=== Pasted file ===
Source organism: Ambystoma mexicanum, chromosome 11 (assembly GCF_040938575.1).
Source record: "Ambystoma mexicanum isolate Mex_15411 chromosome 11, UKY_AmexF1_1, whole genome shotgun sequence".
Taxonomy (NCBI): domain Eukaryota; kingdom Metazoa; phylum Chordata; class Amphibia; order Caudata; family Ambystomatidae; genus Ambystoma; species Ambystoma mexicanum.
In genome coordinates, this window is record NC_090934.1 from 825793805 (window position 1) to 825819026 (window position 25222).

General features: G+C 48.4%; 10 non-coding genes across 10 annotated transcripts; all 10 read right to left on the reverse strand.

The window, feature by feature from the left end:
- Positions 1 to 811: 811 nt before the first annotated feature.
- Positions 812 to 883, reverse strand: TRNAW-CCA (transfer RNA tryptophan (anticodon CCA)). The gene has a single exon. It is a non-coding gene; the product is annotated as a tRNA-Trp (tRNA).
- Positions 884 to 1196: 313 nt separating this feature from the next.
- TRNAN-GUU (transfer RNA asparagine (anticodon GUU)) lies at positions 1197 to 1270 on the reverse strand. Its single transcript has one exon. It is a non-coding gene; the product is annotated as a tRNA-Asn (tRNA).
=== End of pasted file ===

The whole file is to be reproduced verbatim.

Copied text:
Source organism: Ambystoma mexicanum, chromosome 11 (assembly GCF_040938575.1).
Source record: "Ambystoma mexicanum isolate Mex_15411 chromosome 11, UKY_AmexF1_1, whole genome shotgun sequence".
Taxonomy (NCBI): domain Eukaryota; kingdom Metazoa; phylum Chordata; class Amphibia; order Caudata; family Ambystomatidae; genus Ambystoma; species Ambystoma mexicanum.
In genome coordinates, this window is record NC_090934.1 from 825793805 (window position 1) to 825819026 (window position 25222).

General features: G+C 48.4%; 10 non-coding genes across 10 annotated transcripts; all 10 read right to left on the reverse strand.

The window, feature by feature from the left end:
- Positions 1 to 811: 811 nt before the first annotated feature.
- Positions 812 to 883, reverse strand: TRNAW-CCA (transfer RNA tryptophan (anticodon CCA)). The gene has a single exon. It is a non-coding gene; the product is annotated as a tRNA-Trp (tRNA).
- Positions 884 to 1196: 313 nt separating this feature from the next.
- TRNAN-GUU (transfer RNA asparagine (anticodon GUU)) lies at positions 1197 to 1270 on the reverse strand. Its single transcript has one exon. It is a non-coding gene; the product is annotated as a tRNA-Asn (tRNA).